Unfortunately, no specific treatment or cure exists, although diet therapy may be highly effective at reducing clinical manifestations. [2] In some cases, liver transplantation may abolish biochemical abnormalities. Active research continues.

Diagnosis depends on muscle biopsy, electromyelography, ischemic forearm test, creatine kinase levels, patient history, and physical examination. Biochemical assay for enzyme activity is the method of definitive diagnosis.

Acid maltase catalyzes the hydrogenation reaction of maltose to glucose. Acid maltase deficiency is a unique glycogenosis, because glycogen accumulation is lysosomal rather than in the cytoplasm. It also has a unique clinical presentation depending on age at onset, ranging from fatal hypotonia and cardiomegaly in the neonate to muscular dystrophy in adults.

Glucose-6-phosphatase (G-6-P) is the specific enzyme deficiency in Von Gierke disease. GSD type 1b is a similar condition with a defective G-6-P transporter protein. [3, 4] A newly described form, GSD type 1c, is not thought to be related to a transporter protein mutation.



With an enzyme defect, carbohydrate metabolic pathways are blocked, and excess glycogen accumulates in affected tissues. Each GSD represents a specific enzyme defect, and each enzyme is in specific, or most, body tissues. The G-6-P transporter protein is found in the liver and kidney.

GSD type Ib is an autosomal recessive condition.

Glucose-6-phosphate is an intermediate in glycogen synthesis and glucose metabolism. GSD type Ib differs from GSD type Ia in that it is not explained by mutations of the phosphohydrolase gene. Veiga-da-Cunha et al provide evidence that all non-1a cases can be explained by mutations of the glucose-6-phosphate translocase gene. [5]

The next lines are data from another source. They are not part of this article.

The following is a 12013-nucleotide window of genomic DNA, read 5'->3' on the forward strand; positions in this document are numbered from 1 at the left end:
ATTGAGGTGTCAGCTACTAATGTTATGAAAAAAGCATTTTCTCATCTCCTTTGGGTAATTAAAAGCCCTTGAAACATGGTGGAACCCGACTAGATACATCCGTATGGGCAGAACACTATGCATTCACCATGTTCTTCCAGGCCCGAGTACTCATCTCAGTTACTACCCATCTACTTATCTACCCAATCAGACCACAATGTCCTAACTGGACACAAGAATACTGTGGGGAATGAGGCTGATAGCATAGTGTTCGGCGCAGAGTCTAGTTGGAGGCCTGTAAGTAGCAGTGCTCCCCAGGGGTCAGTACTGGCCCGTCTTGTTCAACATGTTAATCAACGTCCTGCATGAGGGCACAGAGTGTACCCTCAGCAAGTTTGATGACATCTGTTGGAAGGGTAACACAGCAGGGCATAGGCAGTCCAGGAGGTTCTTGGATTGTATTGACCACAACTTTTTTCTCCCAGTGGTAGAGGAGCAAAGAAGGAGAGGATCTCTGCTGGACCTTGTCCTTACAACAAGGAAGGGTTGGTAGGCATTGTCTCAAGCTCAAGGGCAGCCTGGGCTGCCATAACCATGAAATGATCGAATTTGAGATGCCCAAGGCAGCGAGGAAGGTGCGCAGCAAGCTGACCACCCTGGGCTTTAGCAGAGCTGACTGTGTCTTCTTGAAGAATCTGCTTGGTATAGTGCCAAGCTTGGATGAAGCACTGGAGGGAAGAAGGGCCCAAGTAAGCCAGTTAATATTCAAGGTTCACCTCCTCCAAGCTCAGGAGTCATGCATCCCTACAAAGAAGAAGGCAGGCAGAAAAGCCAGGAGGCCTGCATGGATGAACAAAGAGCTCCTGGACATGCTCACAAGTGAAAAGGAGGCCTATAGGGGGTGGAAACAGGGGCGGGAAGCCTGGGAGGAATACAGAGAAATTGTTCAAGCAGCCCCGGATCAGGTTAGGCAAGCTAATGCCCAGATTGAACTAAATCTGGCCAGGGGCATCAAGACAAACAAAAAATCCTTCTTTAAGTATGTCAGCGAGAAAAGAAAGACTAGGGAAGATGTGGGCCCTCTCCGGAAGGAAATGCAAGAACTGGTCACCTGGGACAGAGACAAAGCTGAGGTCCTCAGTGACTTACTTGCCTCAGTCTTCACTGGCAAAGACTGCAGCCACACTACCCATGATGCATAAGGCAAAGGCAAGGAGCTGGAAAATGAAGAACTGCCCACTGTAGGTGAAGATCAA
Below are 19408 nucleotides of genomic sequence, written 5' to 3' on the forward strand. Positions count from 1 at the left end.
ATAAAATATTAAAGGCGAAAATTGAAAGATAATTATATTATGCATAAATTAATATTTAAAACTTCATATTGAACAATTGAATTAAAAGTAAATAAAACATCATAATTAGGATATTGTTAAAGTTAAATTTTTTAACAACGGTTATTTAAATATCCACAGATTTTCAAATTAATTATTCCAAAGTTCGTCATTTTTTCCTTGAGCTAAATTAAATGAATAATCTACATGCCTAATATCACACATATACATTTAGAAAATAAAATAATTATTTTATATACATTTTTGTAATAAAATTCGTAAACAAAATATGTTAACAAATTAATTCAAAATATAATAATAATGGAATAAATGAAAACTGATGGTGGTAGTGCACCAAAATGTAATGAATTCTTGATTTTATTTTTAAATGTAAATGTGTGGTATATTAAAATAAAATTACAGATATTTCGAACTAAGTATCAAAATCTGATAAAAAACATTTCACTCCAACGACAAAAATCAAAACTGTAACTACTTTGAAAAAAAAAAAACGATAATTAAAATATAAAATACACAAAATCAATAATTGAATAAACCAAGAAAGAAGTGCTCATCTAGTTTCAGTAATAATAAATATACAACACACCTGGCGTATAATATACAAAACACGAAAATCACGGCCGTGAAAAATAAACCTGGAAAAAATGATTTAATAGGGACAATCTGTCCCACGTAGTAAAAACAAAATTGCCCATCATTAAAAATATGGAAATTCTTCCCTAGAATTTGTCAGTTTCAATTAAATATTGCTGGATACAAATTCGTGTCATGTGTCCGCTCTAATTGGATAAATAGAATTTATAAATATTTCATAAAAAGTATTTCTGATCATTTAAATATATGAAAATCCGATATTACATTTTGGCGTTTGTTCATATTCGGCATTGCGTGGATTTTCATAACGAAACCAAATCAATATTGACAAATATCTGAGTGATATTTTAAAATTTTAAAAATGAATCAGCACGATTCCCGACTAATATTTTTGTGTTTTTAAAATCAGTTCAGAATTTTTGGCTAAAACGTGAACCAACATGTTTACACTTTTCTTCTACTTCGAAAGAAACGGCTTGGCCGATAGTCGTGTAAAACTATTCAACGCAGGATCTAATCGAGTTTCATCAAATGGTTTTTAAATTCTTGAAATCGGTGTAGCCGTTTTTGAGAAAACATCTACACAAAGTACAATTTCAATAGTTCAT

International data

Applegarth et al studied the incidence and frequency of inherited metabolic conditions in British Columbia. GSDs are found in 2.3 children per 100,000 births per year. [6]

Age-related demographics

In general, GSDs present in childhood. Later onset correlates with a less severe form. Consider Pompe disease if the onset occurs in infancy.




GSD type Ib, unlike GSD type Ia, involves bacterial infections, including brain abscesses. However, D'Eufemia et al reported one case of a 10-year-old boy with GSD type Ib with neutropenia and neutrophil dysfunction but without severe recurrent infections. [7]

Immediate morbidity arises from hypoglycemic seizures. Serious long-term complications include nephropathy and hepatic adenoma.

GSD type Ib is not curable.


Complications of GSD type Ib include the following:

  • Hypoglycemic seizures

  • Nephropathy with renal failure

  • Hepatic adenoma with potential malignant transformation

  • Inflammatory bowel disease (recent evidence of an elevated platelet count in patients may be a warning sign of inflammatory bowel disease)

  • Recurrent pulmonary and skin infections, likely secondary to neutropenia

  • Secondary diabetes mellitus (may be a late complication)

  • Acute myelogenous leukemia (Pinsk et al suggest surveillance for acute myelogenous leukemia as a potential complication of GSD type Ib [8] )